Brussels, 12 October 2011
Key findings of the 2011 Progress Report on Kosovo*
The Progress Report on Kosovo is part of the 2011 Enlargement Package adopted by the European Commission on 12 October. The year was marked by general and presidential elections. The Report concluded that, Kosovo continued its efforts to align its legislation with European standards, but challenges remain as to its implementation.
Kosovo has made progress as regards the political criteria in a number of important areas. Following the general and presidential elections, a government was formed and started to address challenges Kosovo is facing. The Belgrade/Pristina dialogue was conducted in a generally constructive spirit, until September. The coordination of the European agenda in Kosovo has significantly improved. The Ministry of European Integration has strengthened its role and successfully managed a cycle of the Stabilisation and Association Process dialogue. People in the north also need to benefit from the European perspective. It is important that Kosovo launches a comprehensive agenda for the north. Judicial reform has continued satisfactorily and important judicial institutions are in place.
The general elections were marred by serious shortcomings and allegations of fraud. Perpetrators need to face justice and the electoral reform needs to progress. The capacity of the public administration remains weak. Law enforcement and judicial authorities need to further step up their efforts to tackle organised crime and corruption, which remain serious challenges. They have to demonstrate track record of investigations and convictions. To this end, the Commission proposes to launch a structured dialogue on the rule of law.
Kosovo has made no progress towards establishing a functioning market economy. Considerable reforms and investments are needed to enable it to cope over the long term with the competitive pressure and market forces within the Union.
The economy has grown, however, there are concerns regarding the long term sustainability of the budget. Weak economic policy planning and implementation caused the derailment of the IMF Stand-By Agreement reached in 2010. A non-disbursing staff-monitored programme is running until the end of 2011, which represents a test to regain economic policy credibility. Firms continue to be confronted with overall weak policy planning and public administration, weak rule of law, the lack of a reliable electricity supply, inadequate infrastructure and an unskilled labour force. Unemployment remains very high.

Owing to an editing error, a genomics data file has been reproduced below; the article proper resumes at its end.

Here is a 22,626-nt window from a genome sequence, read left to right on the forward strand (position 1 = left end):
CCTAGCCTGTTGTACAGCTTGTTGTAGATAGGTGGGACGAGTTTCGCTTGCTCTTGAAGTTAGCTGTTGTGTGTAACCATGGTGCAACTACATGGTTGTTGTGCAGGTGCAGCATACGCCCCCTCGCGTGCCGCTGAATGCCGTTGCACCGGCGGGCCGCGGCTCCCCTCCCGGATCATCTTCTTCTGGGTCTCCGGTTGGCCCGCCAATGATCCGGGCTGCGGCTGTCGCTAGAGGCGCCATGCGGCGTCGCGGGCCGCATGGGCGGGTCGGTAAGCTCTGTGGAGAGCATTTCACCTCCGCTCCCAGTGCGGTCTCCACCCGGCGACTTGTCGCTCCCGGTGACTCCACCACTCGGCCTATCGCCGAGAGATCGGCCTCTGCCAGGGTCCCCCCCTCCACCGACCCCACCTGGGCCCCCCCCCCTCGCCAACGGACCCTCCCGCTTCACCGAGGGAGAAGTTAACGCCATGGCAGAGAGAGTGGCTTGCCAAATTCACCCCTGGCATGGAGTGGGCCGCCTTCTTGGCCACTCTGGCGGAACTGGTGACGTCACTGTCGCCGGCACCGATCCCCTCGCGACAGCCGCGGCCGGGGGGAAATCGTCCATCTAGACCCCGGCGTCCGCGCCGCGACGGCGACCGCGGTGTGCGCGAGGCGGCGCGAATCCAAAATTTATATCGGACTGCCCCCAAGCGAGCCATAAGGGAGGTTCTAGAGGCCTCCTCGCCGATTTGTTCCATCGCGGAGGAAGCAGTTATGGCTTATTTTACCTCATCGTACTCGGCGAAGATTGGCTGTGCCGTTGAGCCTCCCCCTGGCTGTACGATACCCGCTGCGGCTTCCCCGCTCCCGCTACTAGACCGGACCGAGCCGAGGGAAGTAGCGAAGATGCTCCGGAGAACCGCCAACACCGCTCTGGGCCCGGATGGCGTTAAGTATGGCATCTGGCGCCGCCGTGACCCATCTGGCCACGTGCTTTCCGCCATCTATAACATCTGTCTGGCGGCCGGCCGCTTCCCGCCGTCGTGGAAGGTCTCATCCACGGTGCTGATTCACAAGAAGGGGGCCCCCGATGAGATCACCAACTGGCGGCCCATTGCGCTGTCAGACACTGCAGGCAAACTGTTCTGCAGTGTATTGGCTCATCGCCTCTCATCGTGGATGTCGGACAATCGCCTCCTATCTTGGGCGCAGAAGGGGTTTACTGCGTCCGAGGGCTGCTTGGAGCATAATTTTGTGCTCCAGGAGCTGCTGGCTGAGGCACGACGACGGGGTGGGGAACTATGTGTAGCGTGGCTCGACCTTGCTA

Progress has been mixed in aligning Kosovo's legislation with European standards. The legislative framework has been strengthened in particular as regards trade issues and public procurement. Kosovo has organised a census in line with international and European standards, although the north did not participate. Considering Kosovo's progress on readmission and reintegration of returnees, the Commission will launch a visa dialogue with Kosovo towards the end of the year.
In areas such as the movement of persons, services and right of establishment, money laundering and personal data protection, little progress has been achieved. Much greater efforts are also needed to meet the challenges Kosovo is facing in the protection of its environment.
EU-KOSOVO: KEY DATES
February 2008: Kosovo unilaterally declares independence from Serbia.
October 2009: The European Commission adopts a communication on Kosovo's European Perspective proposing initiatives on visa liberalisation, trade agreement, Stabilisation and Association process dialogue and Kosovo's participation in EU programmes.
July 2010: The International Court of Justice concluded that Kosovo's declaration of independence did not violate general international law or Security Council resolution 1244 (1999).
September 2010: The UN General Assembly adopts a resolution tabled by Serbia and co-sponsored by all EU Member States.
March 2011: The EU-facilitated dialogue between Pristina and Belgrade is launched.
To date: Kosovo has been recognised as independent by 81 UN Member States, including 22 EU Member States.
For more information:
Under UNSCR 1244/1999.